The history of The C.A. Lawton Co.: The first generation

39 Lawton History

Innovation and community: these are ideals that encapsulate the 139-year history of The C.A. Lawton Co. The company got its start when founder, Charles Lawton, used his father’s machine designs to revolutionize the process of flour making. These men were innovators, and they taught their sons to be innovators.

Throughout the C.A. Lawton Co.’s 139 year history, Lawton innovations brought heat to rural farming areas in the winter, created convenience for consumers, and allowed the company to enter into international markets. In its darkest days, the company survived because of the relationships Lawton created with the surrounding community. During the Great Depression, Lawton remained one of the area’s largest employers because of the sacrifices made in order to keep people on. Lawton has always been a family affair, and that closeness echoes through the company and out to the customers and community Lawton serves.

Since beginning our lean journey, community and innovation at Lawton have become more intertwined than ever. Now the C.A. Lawton Co.’s employees use their relationships to forge and implement new ideas for continuous improvement company-wide. Innovation and community are the foundation of Lawton’s history, and our history is the foundation of our company’s future. You are a part of that future, and now we invite you to be a part of our history.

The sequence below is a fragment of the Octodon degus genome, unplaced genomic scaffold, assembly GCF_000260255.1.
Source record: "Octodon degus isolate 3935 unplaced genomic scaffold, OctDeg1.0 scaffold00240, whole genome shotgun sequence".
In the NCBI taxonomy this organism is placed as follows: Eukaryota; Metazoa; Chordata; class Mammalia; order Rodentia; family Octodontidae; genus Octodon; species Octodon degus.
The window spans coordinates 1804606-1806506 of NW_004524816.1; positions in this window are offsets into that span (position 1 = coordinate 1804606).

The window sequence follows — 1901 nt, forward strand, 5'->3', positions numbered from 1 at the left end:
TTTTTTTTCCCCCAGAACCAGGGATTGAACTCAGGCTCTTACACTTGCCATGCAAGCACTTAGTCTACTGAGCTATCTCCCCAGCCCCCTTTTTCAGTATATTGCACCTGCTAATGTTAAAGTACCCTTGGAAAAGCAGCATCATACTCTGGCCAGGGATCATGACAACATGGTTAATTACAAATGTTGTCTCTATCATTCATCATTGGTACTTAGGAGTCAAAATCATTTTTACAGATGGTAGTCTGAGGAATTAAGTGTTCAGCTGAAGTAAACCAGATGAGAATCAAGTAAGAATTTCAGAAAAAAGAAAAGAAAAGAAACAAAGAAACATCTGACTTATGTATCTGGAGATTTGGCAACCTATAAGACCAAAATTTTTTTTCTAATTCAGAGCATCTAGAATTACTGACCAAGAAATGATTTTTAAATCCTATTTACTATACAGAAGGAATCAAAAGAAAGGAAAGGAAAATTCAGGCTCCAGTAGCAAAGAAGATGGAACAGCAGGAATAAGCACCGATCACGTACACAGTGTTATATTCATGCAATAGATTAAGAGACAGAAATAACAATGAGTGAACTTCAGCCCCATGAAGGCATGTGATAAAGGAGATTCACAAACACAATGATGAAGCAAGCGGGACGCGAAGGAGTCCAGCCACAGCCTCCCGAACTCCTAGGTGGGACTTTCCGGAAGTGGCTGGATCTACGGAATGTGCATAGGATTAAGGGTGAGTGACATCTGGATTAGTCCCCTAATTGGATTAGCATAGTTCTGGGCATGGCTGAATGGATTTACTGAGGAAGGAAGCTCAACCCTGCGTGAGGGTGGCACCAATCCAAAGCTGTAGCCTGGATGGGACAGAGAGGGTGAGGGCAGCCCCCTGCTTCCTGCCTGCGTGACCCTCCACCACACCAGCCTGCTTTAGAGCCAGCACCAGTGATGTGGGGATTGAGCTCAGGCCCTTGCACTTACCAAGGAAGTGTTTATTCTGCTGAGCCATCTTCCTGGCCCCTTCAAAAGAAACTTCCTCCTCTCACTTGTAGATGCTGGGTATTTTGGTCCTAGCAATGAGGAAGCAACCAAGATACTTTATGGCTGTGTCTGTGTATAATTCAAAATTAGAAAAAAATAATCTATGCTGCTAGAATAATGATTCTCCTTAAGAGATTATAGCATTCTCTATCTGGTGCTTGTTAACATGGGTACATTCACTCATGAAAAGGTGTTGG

In 1879, Civil War Veteran Charles Lawton and his uncle E.W. Arndt made their place among De Pere, Wisconsin’s profitable manufacturing market by establishing the Novelty Manufacturing Company. It was a company named for its roots in innovation. However, its name would later be changed to The C.A. Lawton Co. The facility was located on the river in an old converted fish kit factory. Though the operation was small, their ideas were grand.

From the very start, their focus was on the needs of the community. Their business plan was to simply let the market dictate production. This strategy proved to be valuable in saving the then-budding manufacturing company seven years later.